Pump Track Roller T-Tool

A quick and easy method to get rollers right on (if they are the same height):pumptrack-t-tool

^copper depicted, as I had some lying around. (10:1 ratio per Lee McCormack’s recommendations). The leg is 1′, the arms 5′ each. Note these rollers are little peaky, and therefore not “rollers”…yet. Now they are, because more soil was added to round them off:rollerexample


These galvanized pieces would be cheaper (I wouldn’t recommend pvc, as its liable to bend/sag):



Various lengths could be built and and marked with tape for different roller heights, e.g an 8″, and a 12″, or a 12″ and a 12.5″.  The arms could be marked as well, or have arms for specific berm arc radii also, sticking the leg in the ground a few inches, and rotating the arm to get that perfect arc…”the amazing diy pump track t-tool is 3 tools in one…maybe 5…on sale now at your local hardware store…”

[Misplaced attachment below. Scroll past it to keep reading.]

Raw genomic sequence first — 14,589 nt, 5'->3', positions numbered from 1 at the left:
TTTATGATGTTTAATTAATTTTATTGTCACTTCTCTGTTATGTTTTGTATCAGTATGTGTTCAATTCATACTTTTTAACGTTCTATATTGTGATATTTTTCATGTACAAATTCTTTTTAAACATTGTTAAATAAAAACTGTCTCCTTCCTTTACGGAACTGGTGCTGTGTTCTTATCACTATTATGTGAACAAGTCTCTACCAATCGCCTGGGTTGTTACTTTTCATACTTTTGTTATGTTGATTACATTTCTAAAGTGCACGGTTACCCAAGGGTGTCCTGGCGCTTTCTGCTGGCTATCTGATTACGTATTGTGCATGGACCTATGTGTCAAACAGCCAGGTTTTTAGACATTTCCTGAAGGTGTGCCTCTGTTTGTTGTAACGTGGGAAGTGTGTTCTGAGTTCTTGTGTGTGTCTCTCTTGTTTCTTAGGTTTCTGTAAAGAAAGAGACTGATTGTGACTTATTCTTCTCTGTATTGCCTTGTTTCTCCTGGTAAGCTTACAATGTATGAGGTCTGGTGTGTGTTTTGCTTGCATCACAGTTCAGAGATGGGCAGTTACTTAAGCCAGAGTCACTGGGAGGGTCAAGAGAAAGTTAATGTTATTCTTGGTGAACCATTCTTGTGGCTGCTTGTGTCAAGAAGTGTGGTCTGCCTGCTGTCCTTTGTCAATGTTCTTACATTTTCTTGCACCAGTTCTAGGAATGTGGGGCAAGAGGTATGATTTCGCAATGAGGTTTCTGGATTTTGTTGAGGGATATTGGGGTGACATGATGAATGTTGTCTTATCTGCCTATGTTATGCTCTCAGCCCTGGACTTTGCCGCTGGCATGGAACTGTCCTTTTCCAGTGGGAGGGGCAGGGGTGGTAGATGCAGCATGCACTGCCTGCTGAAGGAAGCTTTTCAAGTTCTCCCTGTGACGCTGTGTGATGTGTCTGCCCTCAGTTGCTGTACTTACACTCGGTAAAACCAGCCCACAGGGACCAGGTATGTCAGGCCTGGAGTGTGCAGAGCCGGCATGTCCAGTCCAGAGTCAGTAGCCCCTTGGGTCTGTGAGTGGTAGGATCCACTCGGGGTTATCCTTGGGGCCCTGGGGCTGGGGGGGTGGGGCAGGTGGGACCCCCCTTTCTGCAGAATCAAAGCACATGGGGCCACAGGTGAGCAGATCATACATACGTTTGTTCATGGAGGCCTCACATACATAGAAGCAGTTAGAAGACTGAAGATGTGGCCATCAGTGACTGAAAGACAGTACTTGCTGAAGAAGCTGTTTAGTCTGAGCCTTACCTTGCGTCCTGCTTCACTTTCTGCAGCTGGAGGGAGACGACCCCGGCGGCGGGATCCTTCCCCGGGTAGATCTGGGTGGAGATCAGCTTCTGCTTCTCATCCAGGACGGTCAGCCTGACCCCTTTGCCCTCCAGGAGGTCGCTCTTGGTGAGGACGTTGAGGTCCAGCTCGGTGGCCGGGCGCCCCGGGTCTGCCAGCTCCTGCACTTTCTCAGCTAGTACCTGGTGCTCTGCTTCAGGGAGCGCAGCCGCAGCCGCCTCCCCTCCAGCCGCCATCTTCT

The smartest way to get grades on trails, or dial the pin flags, is with a 100 inch or 50 inch level and a tape measure. With a 100 inch the measured rise is the percent as read, and with a 50 inch the measurement needs to be doubled for the percent grade.

The pipe tool could also be used for pin flag trail layout. A 10′ section with a 1′ leg at one end is a 10% grade…All you would need to do is attach a bubble level to it. A 7″ leg, 7%. And it might just inspire a roller or two out on the trail ;). (link to M Level depicted below)IMG_8513[1]

^M Levelpumptrack-rollerside-view



Leave a Reply

Scroll to Top